In industry, when something goes wrong, Quality Management personnel do a root cause analysis. What if we were to start making products with a root because analysis? I’m not referring to only industry when I ask this question; I am referring to all spaces, including education.
Why do we use curriculum mapping software, for example? Doing a root because analysis using the 5 Whys Protocol might provide some answers. I submit that the ultimate reason is that we need to answer this ubiquitous question clearly:
Why do we need to use curriculum mapping software?
We use the software to create curriculum documents that are called maps, which are basically a collection of units related to a subject area, grade level, and / or course. The software also stores this information in a central repository searchable by everyone in the community. Finally, it generates reports based on the information from the maps and the student performance management software. In one place, then, we have access to a lot more information than we have had in the past.
Why do we need access to this information?
The curriculum is a document of everything that will be taught to the students, and includes a timeline (when), instructional strategy (how), and the materials needed (what). To ensure that the curriculum is coherent, vertically aligned year by year, and horizontally aligned class-by-class, we need to be able to visualize the curriculum.
Why is it so important to visualize the curriculum and ensure alignment?
We visualize the curriculum and ensure alignment to educational standards so that the topics students are learning about flow logically from one concept / skill / practice to the next, more complex concept / skill / practice.
Why do standards help us develop curriculum?
When reviewing curriculum from kindergarten through twelfth grade and beyond, we should see a learning progression – a building of knowledge and a gradual release of responsibility that will ultimately lead to independent thinking and performance. That learning progression is supported by well-developed educational standards, which we develop as we agree upon those things that are important for students to know and be able to do.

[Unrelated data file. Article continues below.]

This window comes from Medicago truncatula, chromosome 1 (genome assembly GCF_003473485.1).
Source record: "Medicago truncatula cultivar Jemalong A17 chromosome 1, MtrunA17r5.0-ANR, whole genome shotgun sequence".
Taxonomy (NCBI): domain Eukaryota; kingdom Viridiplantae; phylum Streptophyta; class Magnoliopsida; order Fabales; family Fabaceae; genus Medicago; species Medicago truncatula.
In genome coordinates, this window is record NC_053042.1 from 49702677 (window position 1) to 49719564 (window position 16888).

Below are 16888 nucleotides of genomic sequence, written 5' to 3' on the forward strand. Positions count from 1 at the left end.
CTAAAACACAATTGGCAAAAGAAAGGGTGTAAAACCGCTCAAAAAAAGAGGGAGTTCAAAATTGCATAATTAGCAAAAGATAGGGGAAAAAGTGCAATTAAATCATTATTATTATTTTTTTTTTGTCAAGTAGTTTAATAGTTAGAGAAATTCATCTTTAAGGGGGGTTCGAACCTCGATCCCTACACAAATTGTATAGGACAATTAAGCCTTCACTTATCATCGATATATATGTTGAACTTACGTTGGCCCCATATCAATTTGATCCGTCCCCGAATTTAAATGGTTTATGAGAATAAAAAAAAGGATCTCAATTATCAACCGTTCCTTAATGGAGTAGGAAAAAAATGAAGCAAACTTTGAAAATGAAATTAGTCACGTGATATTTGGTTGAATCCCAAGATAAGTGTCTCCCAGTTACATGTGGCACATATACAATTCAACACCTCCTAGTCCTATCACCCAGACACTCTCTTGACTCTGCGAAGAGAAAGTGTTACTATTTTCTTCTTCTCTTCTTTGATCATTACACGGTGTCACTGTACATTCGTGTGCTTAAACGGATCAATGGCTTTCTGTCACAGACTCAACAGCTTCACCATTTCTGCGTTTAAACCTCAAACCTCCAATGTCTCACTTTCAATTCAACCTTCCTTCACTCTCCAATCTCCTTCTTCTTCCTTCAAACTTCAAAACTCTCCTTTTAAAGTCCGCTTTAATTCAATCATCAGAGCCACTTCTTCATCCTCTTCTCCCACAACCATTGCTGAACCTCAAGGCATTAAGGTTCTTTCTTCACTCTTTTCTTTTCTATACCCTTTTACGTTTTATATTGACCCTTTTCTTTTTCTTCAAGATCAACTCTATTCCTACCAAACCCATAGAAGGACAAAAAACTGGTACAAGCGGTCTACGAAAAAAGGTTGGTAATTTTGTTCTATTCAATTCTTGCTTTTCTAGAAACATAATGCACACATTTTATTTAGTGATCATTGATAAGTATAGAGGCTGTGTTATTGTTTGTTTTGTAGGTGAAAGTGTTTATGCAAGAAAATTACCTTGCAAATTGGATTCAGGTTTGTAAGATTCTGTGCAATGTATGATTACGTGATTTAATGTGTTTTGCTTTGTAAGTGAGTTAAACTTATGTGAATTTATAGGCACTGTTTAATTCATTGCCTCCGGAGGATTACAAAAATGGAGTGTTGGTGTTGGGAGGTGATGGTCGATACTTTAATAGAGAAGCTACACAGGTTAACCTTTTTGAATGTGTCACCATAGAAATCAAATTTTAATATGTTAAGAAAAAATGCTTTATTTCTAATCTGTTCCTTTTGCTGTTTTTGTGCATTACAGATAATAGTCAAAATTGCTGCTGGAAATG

Why is it important to agree upon those things that are important for students to know and be able to do?
For many years, once a teacher closed the figurative and literal classroom door, the classroom became an oasis unto itself. What happened within that classroom could be the same as what happened in others, or what happened could be dramatically different. The teacher decided where the instruction would lead.
This led to a disparity of instructional quality from one classroom to the next, which ultimately hurt those students who did not have student-centered teachers.
While a teacher’s classroom is still sacrosanct today, many educators are willing to collaborate to ensure that what they teach is comparable to what others in their content area teach, and that what they teach will support the students as they move on to the next grade. When they are in agreement about how the curriculum will support students, they are more likely to have cogent answers to that age-old question, “Why do I have to learn this?” As a result, students will know how what they are learning today will help them learn tomorrow and for years to come, and find the elusive relevance they all seek.
One last thought…
Many educators realize that once we have agreement, we also have a direction to guide our students toward the goal of any educational program: freedom. Freedom of thought, movement, speech, and other freedoms are all possible in a well-informed and well-educated society. A significant part of the curriculum, then, should be devoted to developing the skills of freedom: critical thinking, collaboration, creativity, and communication. That will be the subject of another post, as this one is already too long.